(Notes of Captain Gleaves to author.)

I found the above passage noted in the book “The Spanish War” by G.J.A. O’Toole. He related the story (page 33) and referred to his source in the Notes Section (page 402).

In the book “A Ship To Remember” by Michael Blow, this author also notes the telegraphs announcing the sinking of the Maine arrived at Key West. And he stated that the telegraph operator on duty at the time, Thomas Warren, “sat down at the telegraph and began to transmit the news to Washington” (page 404).

Here is one of the telegrams from Key West to the Secretary of the Navy, as received in Washington DC:

Conclusion: There is strong sentiment in southwest Florida that the telegraph office at Punta Rassa was the first place in America to hear of the sinking of the USS Maine. The Daughters of the American Revolution and the Periwinkle Garden Club have each erected brass plaques at Punta Rassa commemorating the event. I have even heard it was taught in some local schools. The Punta Rassa telegraph office played a pivotal role in providing the nation news from Cuba leading up to, and during, the Spanish-American War. But whether that office were the first to hear of the Maine, I leave it up to the reader to decide.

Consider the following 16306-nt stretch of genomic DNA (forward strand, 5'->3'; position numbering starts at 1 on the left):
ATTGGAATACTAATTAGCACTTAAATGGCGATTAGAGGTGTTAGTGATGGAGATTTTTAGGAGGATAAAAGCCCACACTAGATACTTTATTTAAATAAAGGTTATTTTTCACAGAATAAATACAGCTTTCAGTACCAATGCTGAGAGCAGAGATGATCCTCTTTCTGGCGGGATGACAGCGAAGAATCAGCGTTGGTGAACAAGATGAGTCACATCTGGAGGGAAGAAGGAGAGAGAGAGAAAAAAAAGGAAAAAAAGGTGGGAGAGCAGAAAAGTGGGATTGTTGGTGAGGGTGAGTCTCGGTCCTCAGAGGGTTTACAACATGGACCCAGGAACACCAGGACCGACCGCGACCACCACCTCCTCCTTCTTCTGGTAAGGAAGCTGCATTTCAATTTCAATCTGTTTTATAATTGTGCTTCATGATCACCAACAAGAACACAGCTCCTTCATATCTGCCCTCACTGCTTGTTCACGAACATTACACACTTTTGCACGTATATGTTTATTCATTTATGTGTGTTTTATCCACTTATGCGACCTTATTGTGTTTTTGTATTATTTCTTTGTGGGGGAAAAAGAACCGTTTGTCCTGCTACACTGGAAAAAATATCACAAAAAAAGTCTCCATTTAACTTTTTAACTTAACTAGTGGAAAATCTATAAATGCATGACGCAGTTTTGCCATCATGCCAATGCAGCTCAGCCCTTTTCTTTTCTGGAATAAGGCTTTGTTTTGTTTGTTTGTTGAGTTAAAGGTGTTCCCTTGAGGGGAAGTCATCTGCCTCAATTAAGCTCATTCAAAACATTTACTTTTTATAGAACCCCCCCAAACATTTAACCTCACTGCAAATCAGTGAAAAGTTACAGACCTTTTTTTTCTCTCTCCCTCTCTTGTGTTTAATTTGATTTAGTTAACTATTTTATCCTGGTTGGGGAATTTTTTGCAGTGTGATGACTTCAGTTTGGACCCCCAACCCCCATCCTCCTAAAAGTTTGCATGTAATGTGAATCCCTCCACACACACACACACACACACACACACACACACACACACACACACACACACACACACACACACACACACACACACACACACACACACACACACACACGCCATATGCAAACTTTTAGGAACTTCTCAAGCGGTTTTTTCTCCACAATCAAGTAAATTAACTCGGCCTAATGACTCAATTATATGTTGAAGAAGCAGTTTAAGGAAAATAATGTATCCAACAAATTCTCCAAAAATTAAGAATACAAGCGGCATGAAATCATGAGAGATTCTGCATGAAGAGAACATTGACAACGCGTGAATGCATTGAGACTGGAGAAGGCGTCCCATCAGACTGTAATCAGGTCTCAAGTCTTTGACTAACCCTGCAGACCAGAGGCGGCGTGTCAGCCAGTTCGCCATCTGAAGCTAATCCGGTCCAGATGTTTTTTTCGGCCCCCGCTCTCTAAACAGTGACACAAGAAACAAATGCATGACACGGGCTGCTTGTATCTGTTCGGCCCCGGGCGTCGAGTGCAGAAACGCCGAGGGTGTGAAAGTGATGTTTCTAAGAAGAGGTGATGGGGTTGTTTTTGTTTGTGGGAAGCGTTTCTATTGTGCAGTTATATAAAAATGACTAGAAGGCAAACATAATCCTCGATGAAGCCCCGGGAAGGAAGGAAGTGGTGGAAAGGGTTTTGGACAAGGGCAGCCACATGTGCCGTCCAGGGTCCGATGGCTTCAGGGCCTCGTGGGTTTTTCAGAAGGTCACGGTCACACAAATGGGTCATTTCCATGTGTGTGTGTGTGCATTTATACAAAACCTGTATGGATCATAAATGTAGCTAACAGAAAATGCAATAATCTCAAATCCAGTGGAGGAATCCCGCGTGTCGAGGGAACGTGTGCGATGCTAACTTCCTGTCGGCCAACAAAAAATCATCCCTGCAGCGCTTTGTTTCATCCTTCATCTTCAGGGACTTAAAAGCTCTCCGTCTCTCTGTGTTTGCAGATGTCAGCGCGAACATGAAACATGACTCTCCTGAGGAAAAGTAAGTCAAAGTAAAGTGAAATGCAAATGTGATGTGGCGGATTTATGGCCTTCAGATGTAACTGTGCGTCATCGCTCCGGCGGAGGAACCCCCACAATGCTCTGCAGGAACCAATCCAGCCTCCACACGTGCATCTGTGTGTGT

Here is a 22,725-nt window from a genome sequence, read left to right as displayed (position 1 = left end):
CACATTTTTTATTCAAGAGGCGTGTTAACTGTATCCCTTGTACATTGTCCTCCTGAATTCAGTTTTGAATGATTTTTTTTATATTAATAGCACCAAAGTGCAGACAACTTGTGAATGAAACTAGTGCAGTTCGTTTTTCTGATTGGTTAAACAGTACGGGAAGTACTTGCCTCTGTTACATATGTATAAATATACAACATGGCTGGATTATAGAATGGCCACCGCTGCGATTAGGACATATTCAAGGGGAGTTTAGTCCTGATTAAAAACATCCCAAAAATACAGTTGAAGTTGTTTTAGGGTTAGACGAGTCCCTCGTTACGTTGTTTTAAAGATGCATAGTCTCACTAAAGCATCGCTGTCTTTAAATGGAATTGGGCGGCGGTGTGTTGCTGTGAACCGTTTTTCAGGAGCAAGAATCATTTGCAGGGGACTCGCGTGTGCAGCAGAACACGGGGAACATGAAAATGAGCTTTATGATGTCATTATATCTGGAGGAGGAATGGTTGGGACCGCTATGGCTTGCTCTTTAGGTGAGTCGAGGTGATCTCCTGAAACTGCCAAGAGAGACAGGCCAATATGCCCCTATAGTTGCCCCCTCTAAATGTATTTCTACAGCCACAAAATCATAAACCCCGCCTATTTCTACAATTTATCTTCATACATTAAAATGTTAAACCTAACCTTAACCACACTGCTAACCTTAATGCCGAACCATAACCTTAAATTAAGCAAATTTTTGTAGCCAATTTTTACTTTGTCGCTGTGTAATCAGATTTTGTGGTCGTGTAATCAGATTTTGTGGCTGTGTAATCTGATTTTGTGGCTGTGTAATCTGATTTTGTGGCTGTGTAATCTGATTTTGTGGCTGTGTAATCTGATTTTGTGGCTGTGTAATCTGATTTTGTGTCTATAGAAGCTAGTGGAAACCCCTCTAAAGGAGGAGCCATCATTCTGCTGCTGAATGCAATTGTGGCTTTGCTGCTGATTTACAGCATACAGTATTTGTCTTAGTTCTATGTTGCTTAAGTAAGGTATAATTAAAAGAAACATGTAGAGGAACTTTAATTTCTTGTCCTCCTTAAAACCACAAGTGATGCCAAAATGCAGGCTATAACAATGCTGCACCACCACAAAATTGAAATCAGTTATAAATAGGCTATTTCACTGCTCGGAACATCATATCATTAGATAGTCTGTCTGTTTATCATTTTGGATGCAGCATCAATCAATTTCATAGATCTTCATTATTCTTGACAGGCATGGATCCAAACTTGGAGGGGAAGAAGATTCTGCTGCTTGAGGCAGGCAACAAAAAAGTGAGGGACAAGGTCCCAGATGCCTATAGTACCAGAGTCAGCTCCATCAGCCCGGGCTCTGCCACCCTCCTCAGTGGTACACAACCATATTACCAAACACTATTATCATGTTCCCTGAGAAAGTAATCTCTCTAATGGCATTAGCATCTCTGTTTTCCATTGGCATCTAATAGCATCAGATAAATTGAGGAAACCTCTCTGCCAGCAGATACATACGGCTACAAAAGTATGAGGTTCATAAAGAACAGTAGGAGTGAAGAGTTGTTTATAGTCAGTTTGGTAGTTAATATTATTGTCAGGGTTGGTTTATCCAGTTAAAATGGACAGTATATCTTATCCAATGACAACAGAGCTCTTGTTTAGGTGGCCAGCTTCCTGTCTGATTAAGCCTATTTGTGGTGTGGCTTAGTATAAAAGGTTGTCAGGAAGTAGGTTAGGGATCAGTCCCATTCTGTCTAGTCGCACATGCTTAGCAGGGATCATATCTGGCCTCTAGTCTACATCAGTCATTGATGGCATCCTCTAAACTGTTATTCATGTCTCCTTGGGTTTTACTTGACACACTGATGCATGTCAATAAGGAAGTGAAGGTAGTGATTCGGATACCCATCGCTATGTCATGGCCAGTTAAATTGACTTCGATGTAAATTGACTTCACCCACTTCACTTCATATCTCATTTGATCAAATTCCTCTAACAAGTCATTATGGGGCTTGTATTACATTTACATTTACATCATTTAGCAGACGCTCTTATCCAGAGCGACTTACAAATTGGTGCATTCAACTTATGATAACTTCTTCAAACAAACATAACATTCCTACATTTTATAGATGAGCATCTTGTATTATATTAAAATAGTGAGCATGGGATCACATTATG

Special Thanks to Bill Burns of the web site https://atlantic-cable.com for his research for this article and his extensive knowledge as to how telegraph communication functioned.

Article text copyright © 2015 Tim Knox and reproduced with his kind permission.

See also this page on the cutting of the cables which connected Cuba to the rest of the world, and further information on the Cuba cables during the Spanish-American War.

Last revised: 23 October, 2015